Four years after China’s cash crunch, has ‘Mother PBOC’ spoiled her ‘kids’?
In June 2013, China’s overnight borrowing rate between banks surged to 30 per cent. Will lingering fear hinder Beijing’s efforts to prevent a future meltdown?
Four years after a crunch hit China’s money market, the People’s Bank of China remains haunted by it, and those fears could hinder Beijing’s efforts to stave off a real financial meltdown.
What happened this week four years ago gave China possibly its closest taste of a financial crisis as the overnight borrowing rate between banks surged to 30 per cent. The squeeze occurred partly because the PBOC was trying to exit a super-loose policy by reducing a cheap credit supply.
The resulting shock was so severe that Premier Li Keqiang was forced to halt a meeting in Zhongnanhai, the walled compound for Chinese leaders, on June 20 to make emergency phone calls related to the matter, according to a report on the government website a few months later. Li, then only in office for three months, “made one [money market related] instruction every day” and convened meetings to discuss the incident.
A source who was briefed about the meetings but declined to be named told the South China Morning Post that the central bank, which reports to the cabinet, was criticised for not seeing the money crunch coming.
In the following years, China’s money markets didn’t see another crunch as serious as the one in 2013 thanks to the central bank’s launching many new liquidity tools and becoming more sensitive to changes in the market. Its changed stance earned the bank the nickname of “Mother PBOC” among traders – referring to the idea of a mother who looks after her naughty kids, and who always steps in to help them when the kids cry.
“A lesson that the central bank learned from the 2013 crisis is that it should increase the flexibility of monetary policy,” said Zhang Jun, chief economist of Huaxin Securities, a joint venture of Morgan Stanley. “And it needs to manage the market expectations.”
This accommodative stance of the PBOC eased immediate pain; but it contributed to rising levels of debt in the world’s second-biggest economy, skyrocketing housing prices in major cities and undisciplined lending that kept many of China’s zombie companies – which keep borrowing even though they aren’t earning enough to repay loans or interest – from closing down.
But the music can’t last forever. Pressure is mounting on the central bank to be less generous, especially when the US Federal Reserve is on a path of interest rate increases. At the same time, the tensions of the summer of 2013 continue to remind PBOC to be careful about “taking away the punch bowl” - a term referring to a central bank’s reducing a stimulus that it has injected into an economy.
As early as May of this year, the central bank said it “noticed the market concerns about tight liquidity expected at the end of June” and would inject liquidity into the banking system beforehand to ensure there would be plenty of cash.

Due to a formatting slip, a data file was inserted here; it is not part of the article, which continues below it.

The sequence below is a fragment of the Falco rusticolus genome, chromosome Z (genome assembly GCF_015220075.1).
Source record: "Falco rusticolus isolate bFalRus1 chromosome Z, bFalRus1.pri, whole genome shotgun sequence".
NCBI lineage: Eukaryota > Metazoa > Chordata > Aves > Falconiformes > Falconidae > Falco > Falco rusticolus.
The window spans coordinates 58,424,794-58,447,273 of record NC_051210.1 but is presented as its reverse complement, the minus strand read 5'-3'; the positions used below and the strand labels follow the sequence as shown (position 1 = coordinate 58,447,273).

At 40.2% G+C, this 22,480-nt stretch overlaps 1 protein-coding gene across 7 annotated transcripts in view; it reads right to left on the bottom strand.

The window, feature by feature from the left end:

Larry Hu, chief Greater China economist of Macquarie in Hong Kong, said it seems the central bank many times has yielded to demands from interbank market players - a habit strengthened by the 2013 cash crunch.
In fact, many financial institutions take advantage of the central bank’s practice by yelling for cheap money when the situation is not too bad at all, Zhang Xiaohui, an assistant central bank governor, wrote in an article published earlier this month.
Zhang wrote that a slight drainage in liquidity by the central bank has already triggered loud complaints from a few financial institutions that have gotten used to an unlimited supply of credit. They often use “horrifying” words such as “money crunch” or “market crash” in pleading with the central bank to relax, wrote Zhang, who was the monetary policy department head in 2013.
PBOC’s ambiguity led to a market stance known as “neither too tight nor too loose”, offering the bank a bit of leeway to tweak its operations.
The central bank has its reasons for its decision to avoid any disturbance like the cash crunch of June 2013.
“It was the toughest time for commercial banks I’ve seen for many years,” said a trader from a joint-stock commercial bank in north China. “Imagine how desperate you will be when you can’t get the money regardless of high price.”
The trader, who declined to be named, said he will never forget the day the crunch came because he was about to default on a one-billion-yuan (HK$1.14 billion) repurchase agreement and was willing to borrow at any cost.
“It was like a highway jam in rainy days … but no police officers were there for help,” said another bank trader, who ran a capital pool of 500 million yuan.